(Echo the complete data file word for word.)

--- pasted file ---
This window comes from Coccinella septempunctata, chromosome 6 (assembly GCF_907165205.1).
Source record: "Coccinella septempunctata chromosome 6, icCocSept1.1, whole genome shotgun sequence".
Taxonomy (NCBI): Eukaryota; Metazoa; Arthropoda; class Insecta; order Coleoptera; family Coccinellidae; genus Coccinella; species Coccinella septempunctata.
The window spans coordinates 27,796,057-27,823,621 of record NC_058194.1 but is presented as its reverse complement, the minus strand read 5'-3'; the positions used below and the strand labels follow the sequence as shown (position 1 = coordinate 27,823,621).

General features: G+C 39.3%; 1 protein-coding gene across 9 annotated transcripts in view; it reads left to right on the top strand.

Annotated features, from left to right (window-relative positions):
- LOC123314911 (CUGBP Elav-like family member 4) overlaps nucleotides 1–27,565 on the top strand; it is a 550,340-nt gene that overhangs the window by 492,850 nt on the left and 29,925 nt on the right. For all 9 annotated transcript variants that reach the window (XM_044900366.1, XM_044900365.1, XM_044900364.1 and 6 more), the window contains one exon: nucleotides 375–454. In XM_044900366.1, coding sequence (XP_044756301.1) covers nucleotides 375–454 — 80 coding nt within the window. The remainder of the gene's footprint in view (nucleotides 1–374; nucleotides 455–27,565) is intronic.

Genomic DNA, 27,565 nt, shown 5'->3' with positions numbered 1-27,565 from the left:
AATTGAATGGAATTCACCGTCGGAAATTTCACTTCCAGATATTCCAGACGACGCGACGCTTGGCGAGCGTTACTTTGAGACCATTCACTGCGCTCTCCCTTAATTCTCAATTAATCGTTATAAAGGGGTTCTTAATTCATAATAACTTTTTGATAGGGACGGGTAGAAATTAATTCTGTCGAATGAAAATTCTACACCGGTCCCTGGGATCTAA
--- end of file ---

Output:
This window comes from Coccinella septempunctata, chromosome 6 (assembly GCF_907165205.1).
Source record: "Coccinella septempunctata chromosome 6, icCocSept1.1, whole genome shotgun sequence".
Taxonomy (NCBI): Eukaryota; Metazoa; Arthropoda; class Insecta; order Coleoptera; family Coccinellidae; genus Coccinella; species Coccinella septempunctata.
The window spans coordinates 27,796,057-27,823,621 of record NC_058194.1 but is presented as its reverse complement, the minus strand read 5'-3'; the positions used below and the strand labels follow the sequence as shown (position 1 = coordinate 27,823,621).

General features: G+C 39.3%; 1 protein-coding gene across 9 annotated transcripts in view; it reads left to right on the top strand.

Annotated features, from left to right (window-relative positions):
- LOC123314911 (CUGBP Elav-like family member 4) overlaps nucleotides 1–27,565 on the top strand; it is a 550,340-nt gene that overhangs the window by 492,850 nt on the left and 29,925 nt on the right. For all 9 annotated transcript variants that reach the window (XM_044900366.1, XM_044900365.1, XM_044900364.1 and 6 more), the window contains one exon: nucleotides 375–454. In XM_044900366.1, coding sequence (XP_044756301.1) covers nucleotides 375–454 — 80 coding nt within the window. The remainder of the gene's footprint in view (nucleotides 1–374; nucleotides 455–27,565) is intronic.

Genomic DNA, 27,565 nt, shown 5'->3' with positions numbered 1-27,565 from the left:
AATTGAATGGAATTCACCGTCGGAAATTTCACTTCCAGATATTCCAGACGACGCGACGCTTGGCGAGCGTTACTTTGAGACCATTCACTGCGCTCTCCCTTAATTCTCAATTAATCGTTATAAAGGGGTTCTTAATTCATAATAACTTTTTGATAGGGACGGGTAGAAATTAATTCTGTCGAATGAAAATTCTACACCGGTCCCTGGGATCTAA